Crafted an astounding collage of The System to give the reader both good and bad, so you can form your own opinions, conclusions and, if nothing else, see the sport in a different light.
I highly recommend it.
I am a former police officer turned history professor. I enjoy a good story, be it fiction or non.
The authors went out of their way to put together a true look at college football; from tutors working with athletes, janitors, athletic directors, coaches, boosters, and the players themselves. I've been a lifelong football fan and so I am familiar with some of the scandals that are mentioned but they fill in the gaps left in the media coverage. The narrator does a wonderful job and the book never feels tedious. I find myself sometimes staying in my car longer so that I can finish a chapter before I go inside work or home. Not many audio books can get me to do that.
I was impressed with the level of research done to back up the conclusions drawn and found some programs such as BYU and their support structures impressive, and others downright deplorable, Tennessee etc. Coaches seem to be either tyrannical dictators, Mike Leach, no thanks... not for me or my boys, while others seem to be truly invested in the athletes and or institution, Saban at Alabama, Bronco now at U of VA.
The story of Kyle Van Noy at BYU was fascinating and downright inspirational while the system at Tennessee was very disturbing. The sketch drawn of Mike Leach's character is one that leaves a lot to be desired. Big money has really corrupted both individuals and some institutions.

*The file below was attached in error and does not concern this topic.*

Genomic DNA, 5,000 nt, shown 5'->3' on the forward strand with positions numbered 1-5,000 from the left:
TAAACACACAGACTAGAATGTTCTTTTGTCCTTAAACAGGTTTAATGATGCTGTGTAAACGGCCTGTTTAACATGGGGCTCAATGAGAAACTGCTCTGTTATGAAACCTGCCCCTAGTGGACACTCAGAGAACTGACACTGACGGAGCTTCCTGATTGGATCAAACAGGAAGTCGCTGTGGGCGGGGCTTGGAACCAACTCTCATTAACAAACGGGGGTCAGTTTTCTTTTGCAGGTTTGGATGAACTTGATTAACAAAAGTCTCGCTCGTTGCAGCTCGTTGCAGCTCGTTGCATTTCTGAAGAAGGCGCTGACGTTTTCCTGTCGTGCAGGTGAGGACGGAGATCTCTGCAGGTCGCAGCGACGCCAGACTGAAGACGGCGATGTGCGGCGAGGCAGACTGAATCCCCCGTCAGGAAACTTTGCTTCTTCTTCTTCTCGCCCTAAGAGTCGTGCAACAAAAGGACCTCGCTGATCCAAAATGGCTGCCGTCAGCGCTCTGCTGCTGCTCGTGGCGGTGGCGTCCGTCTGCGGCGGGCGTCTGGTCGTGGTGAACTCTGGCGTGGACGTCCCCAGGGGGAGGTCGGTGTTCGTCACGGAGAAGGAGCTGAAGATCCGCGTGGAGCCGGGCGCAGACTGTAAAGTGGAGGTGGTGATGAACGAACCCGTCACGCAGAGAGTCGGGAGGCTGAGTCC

For those with a passionate interest in the NCAA and/or NFL Or NBA this is fabulous reporting. it also a legitimate research document; an incredible source for facts and details about contemporary athletes.
THE SYSTEM relates human dramas, sociology, race relations, big business, higher education and sport. likely to interest any reader cause the dramas are so compelling regardless of the names. However, in most cases, these stories are about real people (atheletes) who are fresh in my memory and experience.
This book is very long. But is always interesting. Each chapter is a different subject and each chapter is compelling to the very end...
Most of the stories in this book were concentrated around just a few programs. Not the best book in that I figured there would be more behind it than a few programs and some rather disturbing tales of abuse of girls.
My brother in law was the sports information director for the University of Utah for 30 years.
I found this book to go along with many of the things he would say about the football team and coaches he has known. This is a great read and not all of it is negative towards collage football. I felt Jeff was very even handed with the collage teams.